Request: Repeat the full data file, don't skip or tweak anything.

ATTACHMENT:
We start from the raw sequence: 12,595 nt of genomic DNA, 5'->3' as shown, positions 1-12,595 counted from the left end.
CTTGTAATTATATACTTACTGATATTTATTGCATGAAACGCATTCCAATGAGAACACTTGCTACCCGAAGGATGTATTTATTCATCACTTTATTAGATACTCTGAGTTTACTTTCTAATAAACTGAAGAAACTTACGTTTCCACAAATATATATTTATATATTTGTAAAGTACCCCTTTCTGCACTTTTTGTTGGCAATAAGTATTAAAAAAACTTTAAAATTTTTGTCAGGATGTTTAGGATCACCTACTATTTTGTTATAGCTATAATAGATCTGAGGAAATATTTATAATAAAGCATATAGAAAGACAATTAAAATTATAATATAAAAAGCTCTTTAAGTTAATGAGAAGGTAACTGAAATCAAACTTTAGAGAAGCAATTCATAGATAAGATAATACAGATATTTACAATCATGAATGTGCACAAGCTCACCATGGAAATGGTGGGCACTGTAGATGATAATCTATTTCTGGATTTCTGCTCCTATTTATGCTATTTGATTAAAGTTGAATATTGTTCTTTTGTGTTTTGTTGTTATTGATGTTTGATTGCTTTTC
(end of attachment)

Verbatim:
We start from the raw sequence: 12,595 nt of genomic DNA, 5'->3' as shown, positions 1-12,595 counted from the left end.
CTTGTAATTATATACTTACTGATATTTATTGCATGAAACGCATTCCAATGAGAACACTTGCTACCCGAAGGATGTATTTATTCATCACTTTATTAGATACTCTGAGTTTACTTTCTAATAAACTGAAGAAACTTACGTTTCCACAAATATATATTTATATATTTGTAAAGTACCCCTTTCTGCACTTTTTGTTGGCAATAAGTATTAAAAAAACTTTAAAATTTTTGTCAGGATGTTTAGGATCACCTACTATTTTGTTATAGCTATAATAGATCTGAGGAAATATTTATAATAAAGCATATAGAAAGACAATTAAAATTATAATATAAAAAGCTCTTTAAGTTAATGAGAAGGTAACTGAAATCAAACTTTAGAGAAGCAATTCATAGATAAGATAATACAGATATTTACAATCATGAATGTGCACAAGCTCACCATGGAAATGGTGGGCACTGTAGATGATAATCTATTTCTGGATTTCTGCTCCTATTTATGCTATTTGATTAAAGTTGAATATTGTTCTTTTGTGTTTTGTTGTTATTGATGTTTGATTGCTTTTC